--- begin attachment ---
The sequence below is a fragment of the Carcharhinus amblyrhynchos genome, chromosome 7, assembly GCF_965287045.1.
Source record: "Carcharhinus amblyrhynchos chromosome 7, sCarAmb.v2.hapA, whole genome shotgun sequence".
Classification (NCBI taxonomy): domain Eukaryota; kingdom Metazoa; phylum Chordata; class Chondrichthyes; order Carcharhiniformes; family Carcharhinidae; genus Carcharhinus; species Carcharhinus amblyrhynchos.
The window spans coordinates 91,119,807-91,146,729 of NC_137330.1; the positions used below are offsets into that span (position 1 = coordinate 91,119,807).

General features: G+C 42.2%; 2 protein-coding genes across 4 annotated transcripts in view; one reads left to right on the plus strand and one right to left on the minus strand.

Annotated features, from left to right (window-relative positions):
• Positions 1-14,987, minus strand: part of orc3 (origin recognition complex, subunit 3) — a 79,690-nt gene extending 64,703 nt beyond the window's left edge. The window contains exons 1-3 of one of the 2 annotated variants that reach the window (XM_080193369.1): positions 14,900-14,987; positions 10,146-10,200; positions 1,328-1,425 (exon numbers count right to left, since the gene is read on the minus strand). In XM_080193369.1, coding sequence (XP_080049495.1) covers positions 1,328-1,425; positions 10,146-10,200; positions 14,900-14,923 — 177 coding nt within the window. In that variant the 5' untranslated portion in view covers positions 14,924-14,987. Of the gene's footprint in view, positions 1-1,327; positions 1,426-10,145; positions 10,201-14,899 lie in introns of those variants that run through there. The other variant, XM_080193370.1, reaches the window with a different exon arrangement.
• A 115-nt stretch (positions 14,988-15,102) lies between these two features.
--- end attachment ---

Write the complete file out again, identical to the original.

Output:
The sequence below is a fragment of the Carcharhinus amblyrhynchos genome, chromosome 7, assembly GCF_965287045.1.
Source record: "Carcharhinus amblyrhynchos chromosome 7, sCarAmb.v2.hapA, whole genome shotgun sequence".
Classification (NCBI taxonomy): domain Eukaryota; kingdom Metazoa; phylum Chordata; class Chondrichthyes; order Carcharhiniformes; family Carcharhinidae; genus Carcharhinus; species Carcharhinus amblyrhynchos.
The window spans coordinates 91,119,807-91,146,729 of NC_137330.1; the positions used below are offsets into that span (position 1 = coordinate 91,119,807).

General features: G+C 42.2%; 2 protein-coding genes across 4 annotated transcripts in view; one reads left to right on the plus strand and one right to left on the minus strand.

Annotated features, from left to right (window-relative positions):
• Positions 1-14,987, minus strand: part of orc3 (origin recognition complex, subunit 3) — a 79,690-nt gene extending 64,703 nt beyond the window's left edge. The window contains exons 1-3 of one of the 2 annotated variants that reach the window (XM_080193369.1): positions 14,900-14,987; positions 10,146-10,200; positions 1,328-1,425 (exon numbers count right to left, since the gene is read on the minus strand). In XM_080193369.1, coding sequence (XP_080049495.1) covers positions 1,328-1,425; positions 10,146-10,200; positions 14,900-14,923 — 177 coding nt within the window. In that variant the 5' untranslated portion in view covers positions 14,924-14,987. Of the gene's footprint in view, positions 1-1,327; positions 1,426-10,145; positions 10,201-14,899 lie in introns of those variants that run through there. The other variant, XM_080193370.1, reaches the window with a different exon arrangement.
• A 115-nt stretch (positions 14,988-15,102) lies between these two features.